“He told me he was not a billionaire, he was the poorest man in the world,” said the bodyguard, Avi Navama. Mr Berezovsky went on anti-depressants and took to spending hours in his room. He told Dr Saeed Islam, a consultant psychiatrist at the Priory clinic, that he could not see a way out of his troubles with eight on-going legal cases against him. “He had a very clear view that his enemies abroad will not leave him alone,” the psychiatrist told the inquest.
But he said that Mr Berezovsky was not considering suicide and cited his religious faith, the effect on his family and that he had been “too afraid” to act on his feelings.
Mr Navama, however, said that the oligarch spoke with many people about his plans to kill himself. He once held up a steak knife and asked where he should cut, said Mr Navama. He talked about it so often to himself and others that people ended up not taking him seriously, the bodyguard said.
Mr Navama kicked down the door and found the body on 23 March last year in the ensuite bathroom of the house. The businessman was found on his back with a black pashmina ligature around his neck with fragments on a shower rail. One mark found in the bathroom had not been identified despite inquiries through Interpol and the FBI.
The tycoon was closely linked to ex-KGB agent Alexander Litvinenko, another Kremlin critic, who died after ingesting polonium in his tea at a London hotel in 2006. The inquest heard that a radiation meter carried by the first paramedic on the scene was set off sparking a major alert – but police now believe that the alarm was caused by a fault with the battery and believe he took his own life.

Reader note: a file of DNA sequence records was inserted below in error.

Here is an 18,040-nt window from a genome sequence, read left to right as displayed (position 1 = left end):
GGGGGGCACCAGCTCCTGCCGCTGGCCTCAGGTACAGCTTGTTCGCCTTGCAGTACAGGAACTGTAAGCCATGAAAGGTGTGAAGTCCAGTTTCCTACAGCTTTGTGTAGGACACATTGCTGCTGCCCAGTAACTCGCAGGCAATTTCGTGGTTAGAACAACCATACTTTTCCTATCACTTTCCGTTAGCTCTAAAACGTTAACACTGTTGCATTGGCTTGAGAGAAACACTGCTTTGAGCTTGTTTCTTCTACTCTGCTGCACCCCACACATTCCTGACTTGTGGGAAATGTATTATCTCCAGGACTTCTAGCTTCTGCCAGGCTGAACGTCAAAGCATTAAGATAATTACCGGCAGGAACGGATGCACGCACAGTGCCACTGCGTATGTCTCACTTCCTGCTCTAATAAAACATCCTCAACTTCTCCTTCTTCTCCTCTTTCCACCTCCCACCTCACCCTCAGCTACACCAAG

The inquest heard that Mr Berezovsky had been the subject of two assassination attempts including a bomb on his car in Russia in 2004 that killed his driver in an attack linked to the Russian mafia, the inquest heard. His personal assistant, Michael Cotlick, told the inquest that Scotland Yard had warned the tycoon in 2007 that he should go abroad because of intelligence of a planned hit.
Mr Cotlick said that he did not believe the businessman was a target for assassination at the time of his death as he was more useful alive as a scapegoat for everything that went wrong in Russia.
He said that he took the court defeat against Mr Abramovich very personally but said he was not broke. He said in their final conversation, he told Mr Berezovsky that he could rebuild his finances with a year of hard work to become a well-off man, albeit not a billionaire. “I don’t know whether he believed it. But what I’m sure of is the prospect of hard work for a year he didn’t like,” Mr Cotlick said.
He said that the oligarch’s mental health deteriorated when he became embroiled in a financial dispute with his former partner of 22 years, and mother of two of his children, Yelena Gorbunova. The dispute was behind several attempts to change his will, which happened nine days before he died, the court heard.